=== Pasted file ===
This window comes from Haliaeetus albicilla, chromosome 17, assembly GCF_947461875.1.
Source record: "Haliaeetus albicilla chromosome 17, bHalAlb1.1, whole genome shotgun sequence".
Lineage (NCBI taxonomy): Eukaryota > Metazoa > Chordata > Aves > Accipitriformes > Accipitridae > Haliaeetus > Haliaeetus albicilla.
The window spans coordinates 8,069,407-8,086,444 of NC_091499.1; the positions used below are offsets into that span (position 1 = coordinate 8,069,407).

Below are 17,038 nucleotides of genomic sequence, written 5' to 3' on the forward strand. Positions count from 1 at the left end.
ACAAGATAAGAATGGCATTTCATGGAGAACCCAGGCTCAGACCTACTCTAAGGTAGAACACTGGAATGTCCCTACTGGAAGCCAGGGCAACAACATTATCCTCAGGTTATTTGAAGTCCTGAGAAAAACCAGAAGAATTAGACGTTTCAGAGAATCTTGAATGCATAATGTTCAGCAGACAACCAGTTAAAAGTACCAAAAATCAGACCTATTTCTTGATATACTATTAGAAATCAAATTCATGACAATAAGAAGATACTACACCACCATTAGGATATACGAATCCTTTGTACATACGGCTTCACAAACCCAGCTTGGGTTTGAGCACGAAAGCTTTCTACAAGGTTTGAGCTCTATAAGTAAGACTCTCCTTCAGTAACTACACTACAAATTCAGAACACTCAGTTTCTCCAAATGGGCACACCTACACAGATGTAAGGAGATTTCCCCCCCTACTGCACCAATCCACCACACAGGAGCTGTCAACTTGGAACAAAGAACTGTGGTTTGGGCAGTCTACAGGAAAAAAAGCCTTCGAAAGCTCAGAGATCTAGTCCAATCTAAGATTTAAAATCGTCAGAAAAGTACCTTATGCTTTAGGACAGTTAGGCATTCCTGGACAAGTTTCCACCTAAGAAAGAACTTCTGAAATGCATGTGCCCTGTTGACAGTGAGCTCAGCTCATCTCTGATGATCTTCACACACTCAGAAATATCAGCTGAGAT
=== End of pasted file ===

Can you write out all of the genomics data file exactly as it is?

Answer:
This window comes from Haliaeetus albicilla, chromosome 17, assembly GCF_947461875.1.
Source record: "Haliaeetus albicilla chromosome 17, bHalAlb1.1, whole genome shotgun sequence".
Lineage (NCBI taxonomy): Eukaryota > Metazoa > Chordata > Aves > Accipitriformes > Accipitridae > Haliaeetus > Haliaeetus albicilla.
The window spans coordinates 8,069,407-8,086,444 of NC_091499.1; the positions used below are offsets into that span (position 1 = coordinate 8,069,407).

Below are 17,038 nucleotides of genomic sequence, written 5' to 3' on the forward strand. Positions count from 1 at the left end.
ACAAGATAAGAATGGCATTTCATGGAGAACCCAGGCTCAGACCTACTCTAAGGTAGAACACTGGAATGTCCCTACTGGAAGCCAGGGCAACAACATTATCCTCAGGTTATTTGAAGTCCTGAGAAAAACCAGAAGAATTAGACGTTTCAGAGAATCTTGAATGCATAATGTTCAGCAGACAACCAGTTAAAAGTACCAAAAATCAGACCTATTTCTTGATATACTATTAGAAATCAAATTCATGACAATAAGAAGATACTACACCACCATTAGGATATACGAATCCTTTGTACATACGGCTTCACAAACCCAGCTTGGGTTTGAGCACGAAAGCTTTCTACAAGGTTTGAGCTCTATAAGTAAGACTCTCCTTCAGTAACTACACTACAAATTCAGAACACTCAGTTTCTCCAAATGGGCACACCTACACAGATGTAAGGAGATTTCCCCCCCTACTGCACCAATCCACCACACAGGAGCTGTCAACTTGGAACAAAGAACTGTGGTTTGGGCAGTCTACAGGAAAAAAAGCCTTCGAAAGCTCAGAGATCTAGTCCAATCTAAGATTTAAAATCGTCAGAAAAGTACCTTATGCTTTAGGACAGTTAGGCATTCCTGGACAAGTTTCCACCTAAGAAAGAACTTCTGAAATGCATGTGCCCTGTTGACAGTGAGCTCAGCTCATCTCTGATGATCTTCACACACTCAGAAATATCAGCTGAGAT